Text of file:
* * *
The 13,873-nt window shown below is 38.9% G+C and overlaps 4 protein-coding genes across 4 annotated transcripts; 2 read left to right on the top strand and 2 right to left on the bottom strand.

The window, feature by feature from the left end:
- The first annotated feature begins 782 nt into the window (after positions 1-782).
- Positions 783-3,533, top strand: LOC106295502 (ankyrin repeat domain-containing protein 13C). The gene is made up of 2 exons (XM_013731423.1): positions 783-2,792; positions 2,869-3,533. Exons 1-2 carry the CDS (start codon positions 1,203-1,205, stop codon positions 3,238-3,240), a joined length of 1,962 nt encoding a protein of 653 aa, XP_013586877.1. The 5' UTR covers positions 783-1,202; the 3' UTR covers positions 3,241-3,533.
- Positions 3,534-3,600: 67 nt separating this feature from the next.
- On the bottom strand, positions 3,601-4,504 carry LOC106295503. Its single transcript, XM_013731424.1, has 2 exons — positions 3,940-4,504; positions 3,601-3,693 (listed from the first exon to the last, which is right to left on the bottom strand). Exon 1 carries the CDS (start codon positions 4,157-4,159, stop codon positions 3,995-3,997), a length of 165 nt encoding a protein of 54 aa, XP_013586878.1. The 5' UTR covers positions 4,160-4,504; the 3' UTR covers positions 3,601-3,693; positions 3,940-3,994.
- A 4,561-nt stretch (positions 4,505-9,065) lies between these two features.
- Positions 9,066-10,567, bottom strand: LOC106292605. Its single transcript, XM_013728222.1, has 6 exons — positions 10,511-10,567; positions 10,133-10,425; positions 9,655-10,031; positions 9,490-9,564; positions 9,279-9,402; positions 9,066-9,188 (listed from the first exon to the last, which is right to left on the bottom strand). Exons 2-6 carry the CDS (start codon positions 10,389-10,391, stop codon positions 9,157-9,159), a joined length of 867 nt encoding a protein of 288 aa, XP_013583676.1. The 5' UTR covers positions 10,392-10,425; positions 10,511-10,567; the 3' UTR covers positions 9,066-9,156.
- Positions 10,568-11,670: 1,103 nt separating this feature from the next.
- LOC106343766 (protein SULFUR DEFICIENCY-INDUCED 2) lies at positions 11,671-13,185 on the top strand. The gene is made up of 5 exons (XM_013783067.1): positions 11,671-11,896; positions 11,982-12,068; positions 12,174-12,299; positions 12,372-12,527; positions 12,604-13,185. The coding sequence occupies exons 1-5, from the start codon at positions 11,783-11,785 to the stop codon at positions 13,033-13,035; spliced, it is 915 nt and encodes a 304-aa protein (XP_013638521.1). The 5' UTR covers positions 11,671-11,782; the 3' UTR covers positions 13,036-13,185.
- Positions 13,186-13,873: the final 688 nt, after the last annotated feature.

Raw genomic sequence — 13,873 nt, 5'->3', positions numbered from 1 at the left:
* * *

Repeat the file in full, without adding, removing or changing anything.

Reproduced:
The 13,873-nt window shown below is 38.9% G+C and overlaps 4 protein-coding genes across 4 annotated transcripts; 2 read left to right on the top strand and 2 right to left on the bottom strand.

The window, feature by feature from the left end:
- The first annotated feature begins 782 nt into the window (after positions 1-782).
- Positions 783-3,533, top strand: LOC106295502 (ankyrin repeat domain-containing protein 13C). The gene is made up of 2 exons (XM_013731423.1): positions 783-2,792; positions 2,869-3,533. Exons 1-2 carry the CDS (start codon positions 1,203-1,205, stop codon positions 3,238-3,240), a joined length of 1,962 nt encoding a protein of 653 aa, XP_013586877.1. The 5' UTR covers positions 783-1,202; the 3' UTR covers positions 3,241-3,533.
- Positions 3,534-3,600: 67 nt separating this feature from the next.
- On the bottom strand, positions 3,601-4,504 carry LOC106295503. Its single transcript, XM_013731424.1, has 2 exons — positions 3,940-4,504; positions 3,601-3,693 (listed from the first exon to the last, which is right to left on the bottom strand). Exon 1 carries the CDS (start codon positions 4,157-4,159, stop codon positions 3,995-3,997), a length of 165 nt encoding a protein of 54 aa, XP_013586878.1. The 5' UTR covers positions 4,160-4,504; the 3' UTR covers positions 3,601-3,693; positions 3,940-3,994.
- A 4,561-nt stretch (positions 4,505-9,065) lies between these two features.
- Positions 9,066-10,567, bottom strand: LOC106292605. Its single transcript, XM_013728222.1, has 6 exons — positions 10,511-10,567; positions 10,133-10,425; positions 9,655-10,031; positions 9,490-9,564; positions 9,279-9,402; positions 9,066-9,188 (listed from the first exon to the last, which is right to left on the bottom strand). Exons 2-6 carry the CDS (start codon positions 10,389-10,391, stop codon positions 9,157-9,159), a joined length of 867 nt encoding a protein of 288 aa, XP_013583676.1. The 5' UTR covers positions 10,392-10,425; positions 10,511-10,567; the 3' UTR covers positions 9,066-9,156.
- Positions 10,568-11,670: 1,103 nt separating this feature from the next.
- LOC106343766 (protein SULFUR DEFICIENCY-INDUCED 2) lies at positions 11,671-13,185 on the top strand. The gene is made up of 5 exons (XM_013783067.1): positions 11,671-11,896; positions 11,982-12,068; positions 12,174-12,299; positions 12,372-12,527; positions 12,604-13,185. The coding sequence occupies exons 1-5, from the start codon at positions 11,783-11,785 to the stop codon at positions 13,033-13,035; spliced, it is 915 nt and encodes a 304-aa protein (XP_013638521.1). The 5' UTR covers positions 11,671-11,782; the 3' UTR covers positions 13,036-13,185.
- Positions 13,186-13,873: the final 688 nt, after the last annotated feature.

Raw genomic sequence — 13,873 nt, 5'->3', positions numbered from 1 at the left: